[IMGCAP(1)]There are three broad types of work CPAs do—financial reporting attestation and support, tax compliance and planning, and management advisory or consulting services.

The consulting part could be described as anything a CPA does that doesn’t fall into the first two categories. Good accountants use all their skills all the time, but consulting could be said to be actually applying all their skills to a specific problem to present possible solutions.

Babies learn to walk, and some grow up to be long-distance runners. When they win their races, they usually thank many people that helped them, but I never heard anyone thank the person that helped them learn to walk. So it is with consulting. You need to learn the basic skills, and by using your sense of observation, inquiry and stick-to-it-ness the brain’s analytical ability will digest everything and offer up solutions. Without the basic skills, I don’t see how effective consulting can be done.

The better consultants are the more experienced of us that have built a reservoir of knowledge that is applied to current seemingly unrelated situations. Consulting grows out of our other disciplines. For example a tax preparer reviewing a return with a client might catch a remark that the client wished she had more income from investments because she wanted to have funds to start a business. The alert preparer would draw out the client to express her goals and offer to assist with the business plan and some methods of how financing can be obtained. That is consulting!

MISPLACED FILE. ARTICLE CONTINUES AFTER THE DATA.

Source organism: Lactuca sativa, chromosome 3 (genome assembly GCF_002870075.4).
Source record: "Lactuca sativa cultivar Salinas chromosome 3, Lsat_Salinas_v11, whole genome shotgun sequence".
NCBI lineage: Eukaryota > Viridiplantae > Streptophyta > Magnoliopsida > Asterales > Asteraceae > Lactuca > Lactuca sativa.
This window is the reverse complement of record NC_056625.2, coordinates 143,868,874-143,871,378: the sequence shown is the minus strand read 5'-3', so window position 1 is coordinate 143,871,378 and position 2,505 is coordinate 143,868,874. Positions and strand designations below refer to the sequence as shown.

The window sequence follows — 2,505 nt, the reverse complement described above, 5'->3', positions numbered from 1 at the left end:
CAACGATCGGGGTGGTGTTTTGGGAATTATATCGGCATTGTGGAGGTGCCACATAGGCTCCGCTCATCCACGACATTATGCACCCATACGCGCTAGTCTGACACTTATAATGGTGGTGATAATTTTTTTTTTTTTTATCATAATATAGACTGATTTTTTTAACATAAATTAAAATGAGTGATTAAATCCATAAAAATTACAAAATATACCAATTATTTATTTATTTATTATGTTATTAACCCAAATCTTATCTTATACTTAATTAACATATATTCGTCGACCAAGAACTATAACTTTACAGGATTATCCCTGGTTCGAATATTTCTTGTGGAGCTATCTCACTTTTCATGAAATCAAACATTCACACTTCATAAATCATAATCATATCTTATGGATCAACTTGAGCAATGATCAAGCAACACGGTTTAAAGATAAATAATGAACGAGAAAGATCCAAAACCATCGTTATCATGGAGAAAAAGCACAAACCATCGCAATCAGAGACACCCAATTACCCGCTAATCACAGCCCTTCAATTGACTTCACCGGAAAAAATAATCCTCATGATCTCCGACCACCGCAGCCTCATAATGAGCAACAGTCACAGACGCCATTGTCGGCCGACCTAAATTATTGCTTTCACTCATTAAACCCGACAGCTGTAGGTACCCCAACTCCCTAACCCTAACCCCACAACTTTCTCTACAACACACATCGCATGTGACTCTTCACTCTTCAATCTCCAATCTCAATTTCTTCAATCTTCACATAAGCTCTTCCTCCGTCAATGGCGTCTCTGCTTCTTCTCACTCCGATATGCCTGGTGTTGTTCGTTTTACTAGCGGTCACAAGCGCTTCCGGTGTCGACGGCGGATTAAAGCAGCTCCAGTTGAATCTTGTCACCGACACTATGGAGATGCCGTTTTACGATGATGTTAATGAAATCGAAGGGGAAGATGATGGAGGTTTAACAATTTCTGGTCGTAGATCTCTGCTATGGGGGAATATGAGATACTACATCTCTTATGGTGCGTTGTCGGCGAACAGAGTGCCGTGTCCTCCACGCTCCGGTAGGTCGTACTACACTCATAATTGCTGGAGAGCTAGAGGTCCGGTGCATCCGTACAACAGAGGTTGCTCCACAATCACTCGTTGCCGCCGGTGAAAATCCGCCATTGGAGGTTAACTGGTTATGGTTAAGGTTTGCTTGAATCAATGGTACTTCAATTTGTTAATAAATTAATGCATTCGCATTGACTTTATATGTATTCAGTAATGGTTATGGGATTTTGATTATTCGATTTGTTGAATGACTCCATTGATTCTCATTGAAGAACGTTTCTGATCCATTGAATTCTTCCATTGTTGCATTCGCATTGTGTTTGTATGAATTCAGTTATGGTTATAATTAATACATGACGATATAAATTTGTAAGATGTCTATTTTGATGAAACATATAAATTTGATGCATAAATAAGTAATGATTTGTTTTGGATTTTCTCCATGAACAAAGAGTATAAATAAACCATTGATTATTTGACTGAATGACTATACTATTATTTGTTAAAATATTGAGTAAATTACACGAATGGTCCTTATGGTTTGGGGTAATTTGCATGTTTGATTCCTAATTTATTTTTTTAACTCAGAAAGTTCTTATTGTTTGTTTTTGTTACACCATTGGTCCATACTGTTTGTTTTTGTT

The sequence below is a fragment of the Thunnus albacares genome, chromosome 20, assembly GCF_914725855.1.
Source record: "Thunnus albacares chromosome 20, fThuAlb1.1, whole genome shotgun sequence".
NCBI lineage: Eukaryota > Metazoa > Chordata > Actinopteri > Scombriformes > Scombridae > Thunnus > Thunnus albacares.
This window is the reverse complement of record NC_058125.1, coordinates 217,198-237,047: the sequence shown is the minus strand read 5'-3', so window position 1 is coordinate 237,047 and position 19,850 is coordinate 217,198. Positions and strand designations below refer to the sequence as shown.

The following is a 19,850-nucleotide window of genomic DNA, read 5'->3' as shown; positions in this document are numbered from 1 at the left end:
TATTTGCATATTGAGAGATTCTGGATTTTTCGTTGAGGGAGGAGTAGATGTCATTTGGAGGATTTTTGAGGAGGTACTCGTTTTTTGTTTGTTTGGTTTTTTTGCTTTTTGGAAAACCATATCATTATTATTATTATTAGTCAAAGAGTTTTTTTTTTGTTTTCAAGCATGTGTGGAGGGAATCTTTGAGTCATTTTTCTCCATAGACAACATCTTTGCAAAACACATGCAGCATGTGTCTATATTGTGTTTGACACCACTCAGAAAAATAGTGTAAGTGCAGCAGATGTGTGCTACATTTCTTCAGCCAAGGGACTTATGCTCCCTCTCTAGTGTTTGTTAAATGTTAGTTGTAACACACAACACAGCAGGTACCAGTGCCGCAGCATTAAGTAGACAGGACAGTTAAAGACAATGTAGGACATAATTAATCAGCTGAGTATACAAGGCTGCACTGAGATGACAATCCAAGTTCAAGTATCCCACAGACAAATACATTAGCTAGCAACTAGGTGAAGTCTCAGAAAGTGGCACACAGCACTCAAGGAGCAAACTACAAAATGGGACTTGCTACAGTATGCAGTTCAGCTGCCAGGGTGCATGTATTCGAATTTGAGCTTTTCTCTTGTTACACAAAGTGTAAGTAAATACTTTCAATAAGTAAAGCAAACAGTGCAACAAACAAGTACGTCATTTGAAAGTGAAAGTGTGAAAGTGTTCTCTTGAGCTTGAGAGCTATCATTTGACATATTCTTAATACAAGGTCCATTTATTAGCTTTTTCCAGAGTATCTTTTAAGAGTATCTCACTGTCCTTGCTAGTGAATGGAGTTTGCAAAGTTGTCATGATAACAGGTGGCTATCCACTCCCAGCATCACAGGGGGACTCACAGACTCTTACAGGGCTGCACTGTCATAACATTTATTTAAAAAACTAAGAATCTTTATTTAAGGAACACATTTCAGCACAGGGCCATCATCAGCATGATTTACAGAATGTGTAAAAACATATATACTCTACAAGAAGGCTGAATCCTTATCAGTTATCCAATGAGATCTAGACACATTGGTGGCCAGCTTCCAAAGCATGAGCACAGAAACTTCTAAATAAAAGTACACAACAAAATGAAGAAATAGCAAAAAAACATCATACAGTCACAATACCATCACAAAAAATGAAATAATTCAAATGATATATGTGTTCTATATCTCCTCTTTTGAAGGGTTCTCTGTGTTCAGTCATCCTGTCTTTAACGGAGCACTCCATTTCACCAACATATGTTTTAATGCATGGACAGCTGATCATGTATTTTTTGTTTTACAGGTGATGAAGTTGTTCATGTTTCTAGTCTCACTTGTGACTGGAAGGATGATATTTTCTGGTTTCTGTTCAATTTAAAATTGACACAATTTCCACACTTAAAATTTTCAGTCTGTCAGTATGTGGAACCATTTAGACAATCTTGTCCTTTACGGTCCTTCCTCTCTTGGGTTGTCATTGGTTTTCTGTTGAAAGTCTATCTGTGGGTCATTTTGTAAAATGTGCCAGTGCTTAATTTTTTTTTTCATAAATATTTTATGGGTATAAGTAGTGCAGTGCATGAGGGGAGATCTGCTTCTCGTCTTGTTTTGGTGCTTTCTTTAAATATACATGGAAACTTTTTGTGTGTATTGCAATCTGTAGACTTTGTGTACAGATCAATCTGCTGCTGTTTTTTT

Another example of being a consultant is where an auditor sees a laxity while reviewing a client’s internal control and not only tells them about it, but suggests a method of correcting it.

Auditing and tax preparation are the learning-to-walk process for the CPAs that become consultants.
Consulting can be an extra when you are not specifically engaged for it. The CPA/consultant will carry it forward to special value-providing engagements.

Edward Mendlowitz, CPA, is a partner in WithumSmith+Brown, PC, CPAs. He has authored 20 books and has written hundreds of articles for business and professional journals and newsletters plus a Tax Loophole article for every issue of TaxHotline for 27 years. Ed also writes a blog twice a week that addresses issues his clients have at www.partners-network.com. He is the winner of the Lawler Award for the best article published during 2001 in the Journal of Accountancy. He has also taught in the MBA graduate program at Fairleigh Dickinson University, and is admitted to practice before the U.S. Tax Court. Ed welcomes practice management questions and he can be reached at WithumSmith+Brown, One Spring Street, New Brunswick, NJ 08901, (732) 964-9329, emendlowitz@withum.com.